The Sant’Agostino alla Zecca Church in Naples is also known as Sant’Agostino Maggiore. Unfortunately the church, which has been closed since the earthquake of 1980, is currently in a state of neglect and decay.
Sant’Agostino alla Zecca Church Naples
History and description
The Chiesa di Sant’Agostino alla Zecca is one of the largest religious buildings in the city. It was constructed in 1287 on an earlier convent of the Basilian Order, at the behest of the Eremitani (“Hermits”) Order. Charles I of Anjou started the construction, but it was finished under Robert of Anjou.
After the earthquake of 1456, the church was reconstructed in a Renaissance style.
Between 1480 and 1484, Onorato II Gaetani d’Aragona, Count of Fondi, financed the reconstruction of the presbytery. He had the ceiling and stained glass windows decorated with his family’s coat of arms.
Between the 17th and 18th centuries a complete reconstruction took place. The bell tower was the work of Bartolomeo Picchiatti, who, with his son Francesco Antonio, also redecorated the cloister and nave. Giuseppe de Vita was responsible for the bell tower.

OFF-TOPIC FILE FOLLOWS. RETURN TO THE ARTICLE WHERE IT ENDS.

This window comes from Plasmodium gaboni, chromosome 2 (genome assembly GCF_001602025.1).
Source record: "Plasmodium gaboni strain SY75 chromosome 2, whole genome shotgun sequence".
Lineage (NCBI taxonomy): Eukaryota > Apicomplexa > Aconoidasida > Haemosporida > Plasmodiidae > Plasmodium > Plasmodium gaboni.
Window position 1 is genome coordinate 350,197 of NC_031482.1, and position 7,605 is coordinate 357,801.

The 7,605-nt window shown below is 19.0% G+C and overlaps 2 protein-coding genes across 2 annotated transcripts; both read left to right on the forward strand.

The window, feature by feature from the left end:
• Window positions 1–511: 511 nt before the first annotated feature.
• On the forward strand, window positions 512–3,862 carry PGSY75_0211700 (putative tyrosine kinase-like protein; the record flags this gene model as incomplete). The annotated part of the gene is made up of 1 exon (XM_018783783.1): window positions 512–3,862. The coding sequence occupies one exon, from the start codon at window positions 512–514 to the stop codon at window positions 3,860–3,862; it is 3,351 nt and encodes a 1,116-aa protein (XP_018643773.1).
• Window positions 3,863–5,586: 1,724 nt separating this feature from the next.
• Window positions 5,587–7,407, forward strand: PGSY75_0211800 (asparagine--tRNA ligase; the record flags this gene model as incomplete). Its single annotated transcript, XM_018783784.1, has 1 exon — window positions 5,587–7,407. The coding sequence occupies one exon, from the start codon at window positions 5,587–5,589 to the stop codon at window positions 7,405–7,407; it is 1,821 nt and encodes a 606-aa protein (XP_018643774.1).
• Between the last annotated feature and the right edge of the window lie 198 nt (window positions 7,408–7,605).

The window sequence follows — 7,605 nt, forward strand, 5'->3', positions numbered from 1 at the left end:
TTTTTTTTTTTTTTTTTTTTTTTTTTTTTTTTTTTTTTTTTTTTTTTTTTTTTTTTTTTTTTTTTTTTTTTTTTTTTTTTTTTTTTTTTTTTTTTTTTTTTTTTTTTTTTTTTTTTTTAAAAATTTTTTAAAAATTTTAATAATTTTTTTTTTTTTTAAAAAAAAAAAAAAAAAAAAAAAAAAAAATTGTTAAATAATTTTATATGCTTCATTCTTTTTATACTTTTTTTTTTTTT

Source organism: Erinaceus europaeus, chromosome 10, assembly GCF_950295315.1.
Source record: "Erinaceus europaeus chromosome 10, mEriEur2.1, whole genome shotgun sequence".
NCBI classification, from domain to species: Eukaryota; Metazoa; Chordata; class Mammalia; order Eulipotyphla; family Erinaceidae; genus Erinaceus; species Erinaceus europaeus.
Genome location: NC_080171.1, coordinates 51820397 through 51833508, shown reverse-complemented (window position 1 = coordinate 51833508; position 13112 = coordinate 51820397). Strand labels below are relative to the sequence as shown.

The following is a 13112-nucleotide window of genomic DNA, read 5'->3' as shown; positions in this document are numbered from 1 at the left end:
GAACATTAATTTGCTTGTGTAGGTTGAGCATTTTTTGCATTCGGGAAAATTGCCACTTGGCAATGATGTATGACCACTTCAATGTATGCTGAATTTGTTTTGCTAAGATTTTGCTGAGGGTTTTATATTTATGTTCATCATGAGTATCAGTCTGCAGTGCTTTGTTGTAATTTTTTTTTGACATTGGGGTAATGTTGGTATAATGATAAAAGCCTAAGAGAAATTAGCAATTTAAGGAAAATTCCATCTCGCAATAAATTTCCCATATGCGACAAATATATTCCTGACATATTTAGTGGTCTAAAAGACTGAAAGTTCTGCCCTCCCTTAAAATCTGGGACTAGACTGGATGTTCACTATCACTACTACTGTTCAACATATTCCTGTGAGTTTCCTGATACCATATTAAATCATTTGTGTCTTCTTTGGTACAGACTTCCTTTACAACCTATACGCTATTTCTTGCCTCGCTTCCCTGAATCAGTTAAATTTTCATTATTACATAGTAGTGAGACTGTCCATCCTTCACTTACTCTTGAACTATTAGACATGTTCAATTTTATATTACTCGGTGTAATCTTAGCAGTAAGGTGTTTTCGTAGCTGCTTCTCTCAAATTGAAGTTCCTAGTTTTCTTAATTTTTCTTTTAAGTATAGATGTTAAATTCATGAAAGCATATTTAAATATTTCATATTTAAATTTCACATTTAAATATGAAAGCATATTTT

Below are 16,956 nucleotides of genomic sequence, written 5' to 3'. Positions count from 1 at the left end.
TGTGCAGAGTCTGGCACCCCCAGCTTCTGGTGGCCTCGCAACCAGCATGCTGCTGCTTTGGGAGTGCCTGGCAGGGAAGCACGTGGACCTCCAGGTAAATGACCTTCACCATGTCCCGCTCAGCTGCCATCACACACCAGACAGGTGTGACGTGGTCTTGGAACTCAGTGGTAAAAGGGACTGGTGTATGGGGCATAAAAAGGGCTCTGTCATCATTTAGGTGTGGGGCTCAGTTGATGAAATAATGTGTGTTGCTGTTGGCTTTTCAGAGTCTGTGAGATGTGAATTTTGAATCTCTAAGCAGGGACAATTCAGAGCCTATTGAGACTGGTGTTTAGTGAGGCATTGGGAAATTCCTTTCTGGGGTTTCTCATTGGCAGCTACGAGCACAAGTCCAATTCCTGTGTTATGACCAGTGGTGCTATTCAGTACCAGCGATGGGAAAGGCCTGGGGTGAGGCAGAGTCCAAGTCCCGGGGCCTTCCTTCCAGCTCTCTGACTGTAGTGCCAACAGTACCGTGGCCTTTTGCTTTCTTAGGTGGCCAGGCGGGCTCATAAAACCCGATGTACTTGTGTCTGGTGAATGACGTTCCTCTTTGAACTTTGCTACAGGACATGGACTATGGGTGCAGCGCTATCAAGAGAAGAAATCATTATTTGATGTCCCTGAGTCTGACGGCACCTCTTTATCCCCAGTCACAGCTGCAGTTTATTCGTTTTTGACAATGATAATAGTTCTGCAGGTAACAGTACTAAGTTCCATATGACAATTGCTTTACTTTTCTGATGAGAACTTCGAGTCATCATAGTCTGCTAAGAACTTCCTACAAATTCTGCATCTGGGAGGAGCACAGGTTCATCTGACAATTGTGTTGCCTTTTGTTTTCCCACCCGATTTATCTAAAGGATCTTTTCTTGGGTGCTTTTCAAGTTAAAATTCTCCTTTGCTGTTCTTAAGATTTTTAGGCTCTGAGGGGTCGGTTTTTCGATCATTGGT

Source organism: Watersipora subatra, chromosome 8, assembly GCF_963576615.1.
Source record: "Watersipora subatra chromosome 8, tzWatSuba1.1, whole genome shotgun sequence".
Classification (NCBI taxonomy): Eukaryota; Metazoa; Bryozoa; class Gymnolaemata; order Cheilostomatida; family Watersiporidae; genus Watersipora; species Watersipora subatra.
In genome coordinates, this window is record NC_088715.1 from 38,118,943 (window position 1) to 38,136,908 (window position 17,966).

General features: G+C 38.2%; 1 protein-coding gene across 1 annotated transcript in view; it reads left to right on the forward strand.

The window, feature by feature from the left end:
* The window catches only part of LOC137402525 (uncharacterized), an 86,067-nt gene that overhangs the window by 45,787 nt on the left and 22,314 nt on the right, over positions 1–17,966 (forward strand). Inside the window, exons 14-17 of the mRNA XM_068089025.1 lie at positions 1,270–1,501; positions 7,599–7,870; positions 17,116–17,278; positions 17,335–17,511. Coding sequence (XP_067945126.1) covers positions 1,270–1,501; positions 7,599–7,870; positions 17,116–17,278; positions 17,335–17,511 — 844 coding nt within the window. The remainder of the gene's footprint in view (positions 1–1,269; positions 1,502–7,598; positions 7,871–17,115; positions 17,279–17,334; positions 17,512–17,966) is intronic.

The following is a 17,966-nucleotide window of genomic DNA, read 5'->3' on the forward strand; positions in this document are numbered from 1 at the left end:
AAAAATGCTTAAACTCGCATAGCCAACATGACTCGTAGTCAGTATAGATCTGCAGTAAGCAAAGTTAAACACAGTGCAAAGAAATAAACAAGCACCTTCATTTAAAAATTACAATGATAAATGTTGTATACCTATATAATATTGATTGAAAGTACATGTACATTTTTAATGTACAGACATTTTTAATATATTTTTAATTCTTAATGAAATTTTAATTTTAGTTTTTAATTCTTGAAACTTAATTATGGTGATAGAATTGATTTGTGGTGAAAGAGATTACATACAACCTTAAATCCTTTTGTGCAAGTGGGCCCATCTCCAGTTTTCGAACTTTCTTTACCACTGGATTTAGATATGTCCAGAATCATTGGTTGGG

Giuseppe Astarita designed the dome of the apse.
What to see
The Augustinian cloister was constructed in 1624 by Giovan Giacomo di Conforto, and renovated by Bartolomeo Picchiatti. The arches between the 16 columns alternate between the local gray piperno marble and the white version found in Carrara. The columns are topped with busts of Augustinian saints.
The Chapter House is Gothic in style vaults, with two large columns with reused Swabian capitals.
The basement of the church contains the tomb of the composer Niccolò Jommelli (1714-1774).
The basement is further used for the worship of the dead. There is also a small room containing the scolatoio tombs, small stone recesses where the deceased was placed in a foetal position in order to drain off liquids.
Address: Via S. Agostino alla Zecca, 24 – 80139 Napoli.